Suzanne Labrit, who has worked in private law practice for over two decades, fills the vacancy created by the elevation of Judge John Badalamenti to the United States District Court for the Middle District of Florida. Both judges must stand for retention election in 2022 in order to serve full six-year terms on the court.

Judicial positions in Florida are nonpartisan. Of the 16 judges currently sitting on the Florida Second District Court of Appeal, two were appointed by a Democratic governor and 14 were appointed by a Republican governor. Of the 48 judgeships across the other four district appellate courts, only one sitting judge was appointed by a Democratic governor. The rest were appointed by a Republican governor.

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Davis joins Tennessee Court of Appeals after delayed confirmation

Over 60 days after Gov. Bill Lee (R) appointed Kristi Davis to the Tennessee Court of Appeals, Davis was confirmed and sworn into office. She resigned from her position on the state’s Sixth Circuit Court on July 31 and assumed office on the appellate court on August 3.

Davis fills the vacancy created by the retirement of Charles Susano, the longest-serving judge in the history of the Tennessee Court of Appeals. Lee appointed Davis on May 28, 2020, but her confirmation hearing was delayed due to the coronavirus pandemic. The Tennessee state legislature suspended its legislative session this spring effective March 19 until June 1. The legislature then adjourned on June 19.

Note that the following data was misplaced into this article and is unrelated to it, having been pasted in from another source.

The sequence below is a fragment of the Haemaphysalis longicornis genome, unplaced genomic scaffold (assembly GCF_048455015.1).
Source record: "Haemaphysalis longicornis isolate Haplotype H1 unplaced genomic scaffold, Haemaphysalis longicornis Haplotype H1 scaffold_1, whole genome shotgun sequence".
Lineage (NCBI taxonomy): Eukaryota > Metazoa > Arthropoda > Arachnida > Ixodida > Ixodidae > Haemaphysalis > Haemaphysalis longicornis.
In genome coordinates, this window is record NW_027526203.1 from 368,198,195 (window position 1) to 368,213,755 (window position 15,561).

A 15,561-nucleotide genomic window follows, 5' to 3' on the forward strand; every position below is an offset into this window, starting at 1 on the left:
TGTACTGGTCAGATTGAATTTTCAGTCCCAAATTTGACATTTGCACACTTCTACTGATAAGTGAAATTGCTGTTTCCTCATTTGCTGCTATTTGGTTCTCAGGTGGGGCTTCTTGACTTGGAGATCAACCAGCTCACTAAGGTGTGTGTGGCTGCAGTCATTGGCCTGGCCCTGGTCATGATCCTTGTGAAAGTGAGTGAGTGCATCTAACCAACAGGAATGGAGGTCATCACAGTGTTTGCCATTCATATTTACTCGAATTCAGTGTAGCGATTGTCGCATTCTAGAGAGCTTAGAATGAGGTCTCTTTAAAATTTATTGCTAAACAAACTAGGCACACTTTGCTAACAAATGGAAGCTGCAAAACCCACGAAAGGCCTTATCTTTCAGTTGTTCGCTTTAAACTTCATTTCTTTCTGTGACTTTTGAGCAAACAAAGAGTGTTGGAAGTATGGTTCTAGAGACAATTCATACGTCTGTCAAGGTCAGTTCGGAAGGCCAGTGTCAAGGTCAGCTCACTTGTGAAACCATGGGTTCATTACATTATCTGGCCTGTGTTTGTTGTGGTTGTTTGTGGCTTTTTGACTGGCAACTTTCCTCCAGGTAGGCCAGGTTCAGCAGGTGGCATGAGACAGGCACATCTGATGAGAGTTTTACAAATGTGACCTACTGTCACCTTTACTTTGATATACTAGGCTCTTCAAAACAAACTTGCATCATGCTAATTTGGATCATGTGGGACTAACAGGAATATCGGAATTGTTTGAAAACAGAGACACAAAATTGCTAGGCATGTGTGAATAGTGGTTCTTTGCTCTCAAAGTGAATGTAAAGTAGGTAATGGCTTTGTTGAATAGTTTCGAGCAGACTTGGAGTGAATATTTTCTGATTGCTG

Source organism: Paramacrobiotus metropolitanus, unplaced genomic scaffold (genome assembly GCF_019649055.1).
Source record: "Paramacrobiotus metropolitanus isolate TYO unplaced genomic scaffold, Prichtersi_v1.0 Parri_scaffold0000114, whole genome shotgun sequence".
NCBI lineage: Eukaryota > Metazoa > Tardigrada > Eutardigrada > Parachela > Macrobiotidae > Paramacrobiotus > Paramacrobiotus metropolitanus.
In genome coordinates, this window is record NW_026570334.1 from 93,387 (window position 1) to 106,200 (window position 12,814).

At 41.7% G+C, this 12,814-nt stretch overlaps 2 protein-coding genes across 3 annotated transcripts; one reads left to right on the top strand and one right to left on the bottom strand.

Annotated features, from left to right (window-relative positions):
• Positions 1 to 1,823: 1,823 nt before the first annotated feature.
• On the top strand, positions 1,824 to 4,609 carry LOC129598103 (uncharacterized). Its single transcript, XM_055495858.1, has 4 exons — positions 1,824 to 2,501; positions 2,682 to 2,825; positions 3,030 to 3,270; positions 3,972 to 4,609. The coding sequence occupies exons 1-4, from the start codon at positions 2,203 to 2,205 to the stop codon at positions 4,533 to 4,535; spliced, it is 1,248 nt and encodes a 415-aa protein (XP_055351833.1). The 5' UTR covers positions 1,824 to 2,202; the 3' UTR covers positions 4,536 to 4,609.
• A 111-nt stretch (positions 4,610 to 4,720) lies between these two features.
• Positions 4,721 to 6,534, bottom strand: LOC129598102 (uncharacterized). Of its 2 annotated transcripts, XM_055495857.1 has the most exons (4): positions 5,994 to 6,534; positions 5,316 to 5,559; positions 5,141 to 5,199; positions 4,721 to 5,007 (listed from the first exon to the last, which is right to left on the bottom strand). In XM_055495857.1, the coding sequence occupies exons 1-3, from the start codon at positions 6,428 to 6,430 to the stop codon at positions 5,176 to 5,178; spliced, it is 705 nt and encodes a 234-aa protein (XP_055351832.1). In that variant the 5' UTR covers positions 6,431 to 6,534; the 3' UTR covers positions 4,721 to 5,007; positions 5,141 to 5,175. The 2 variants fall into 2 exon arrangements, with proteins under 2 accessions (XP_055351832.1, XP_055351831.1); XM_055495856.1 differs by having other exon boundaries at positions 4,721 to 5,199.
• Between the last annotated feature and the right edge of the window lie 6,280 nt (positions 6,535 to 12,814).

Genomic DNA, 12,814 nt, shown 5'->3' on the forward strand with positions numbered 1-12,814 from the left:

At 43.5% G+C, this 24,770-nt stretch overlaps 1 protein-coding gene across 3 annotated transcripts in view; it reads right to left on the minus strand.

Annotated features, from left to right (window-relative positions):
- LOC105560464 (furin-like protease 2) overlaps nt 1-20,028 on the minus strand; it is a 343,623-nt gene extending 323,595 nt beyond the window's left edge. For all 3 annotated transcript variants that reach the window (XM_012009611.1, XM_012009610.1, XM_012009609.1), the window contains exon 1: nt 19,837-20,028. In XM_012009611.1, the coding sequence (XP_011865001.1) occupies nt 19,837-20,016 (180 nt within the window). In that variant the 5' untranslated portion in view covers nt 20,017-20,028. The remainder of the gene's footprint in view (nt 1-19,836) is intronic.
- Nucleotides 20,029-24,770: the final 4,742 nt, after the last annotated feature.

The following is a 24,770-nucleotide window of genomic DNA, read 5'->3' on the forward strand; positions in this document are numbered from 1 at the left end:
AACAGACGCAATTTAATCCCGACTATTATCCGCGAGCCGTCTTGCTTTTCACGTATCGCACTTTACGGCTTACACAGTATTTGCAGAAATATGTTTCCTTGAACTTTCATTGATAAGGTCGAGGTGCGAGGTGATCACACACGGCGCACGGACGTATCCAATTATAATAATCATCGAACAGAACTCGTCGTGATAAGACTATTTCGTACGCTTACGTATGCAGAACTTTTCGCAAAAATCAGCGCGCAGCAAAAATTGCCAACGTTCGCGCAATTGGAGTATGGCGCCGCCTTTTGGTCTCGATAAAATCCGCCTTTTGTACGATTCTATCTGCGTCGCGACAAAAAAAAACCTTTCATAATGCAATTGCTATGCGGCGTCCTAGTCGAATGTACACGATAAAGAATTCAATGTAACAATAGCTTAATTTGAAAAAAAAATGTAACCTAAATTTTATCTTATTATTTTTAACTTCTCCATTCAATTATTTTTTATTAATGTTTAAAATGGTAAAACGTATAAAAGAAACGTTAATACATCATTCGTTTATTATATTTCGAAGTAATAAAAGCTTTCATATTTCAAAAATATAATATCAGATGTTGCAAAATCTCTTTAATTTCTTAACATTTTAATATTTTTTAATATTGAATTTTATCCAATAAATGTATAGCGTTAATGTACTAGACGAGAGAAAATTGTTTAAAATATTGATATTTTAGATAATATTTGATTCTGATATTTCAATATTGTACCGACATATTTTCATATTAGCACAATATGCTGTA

Had the legislature voted to confirm Davis upon returning to session in June, she would have been required to stand for retention election this month. Tennessee appellate judges are mandated to stand for retention election in the next general election occurring at least 30 days after the vacancy occurs, and general judicial elections in the state take place during the non-judicial primary in August.

The Tennessee courts reported that mail-in ballots for the August election had already been distributed and that it would have cost an additional $700,000 to send out ballots including Davis’ name. Tennessee law states that nominees not confirmed by the state legislature within 60 days are automatically confirmed the following day. Tennessee Sen. Mike Bell (R) said of the decision to allow Davis to be automatically confirmed, “After talking about it and realizing that especially in these times of crunched budgets $700,000 is not an insignificant amount of money…What we decided to do would be to allow the nominee to be confirmed basically by default by us not acting.”

Judicial elections for the appellate court in Tennessee are held every two years in even-numbered years. Davis will thus stand for retention election in 2022, and her current term ends on August 31 of that year.

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Five states hold state executive and legislative primaries August 4

Five states held statewide primaries on August 4, 2020: Arizona, Kansas, Michigan, Missouri, and Washington. There were 690 state executive and legislative seats up for election. These included 22 state executive seats, 112 state senate seats, and 556 state house seats.

Candidates competed to advance to the general election on November 3, 2020.

The following information was current as of August 6. At that time, some races were still too close to call, and results from Washington were not yet final because the election was held largely by mail.

Across the five states, 549 incumbents filed for re-election to the 690 seats. Preliminary results indicate at least 16 incumbents were defeated.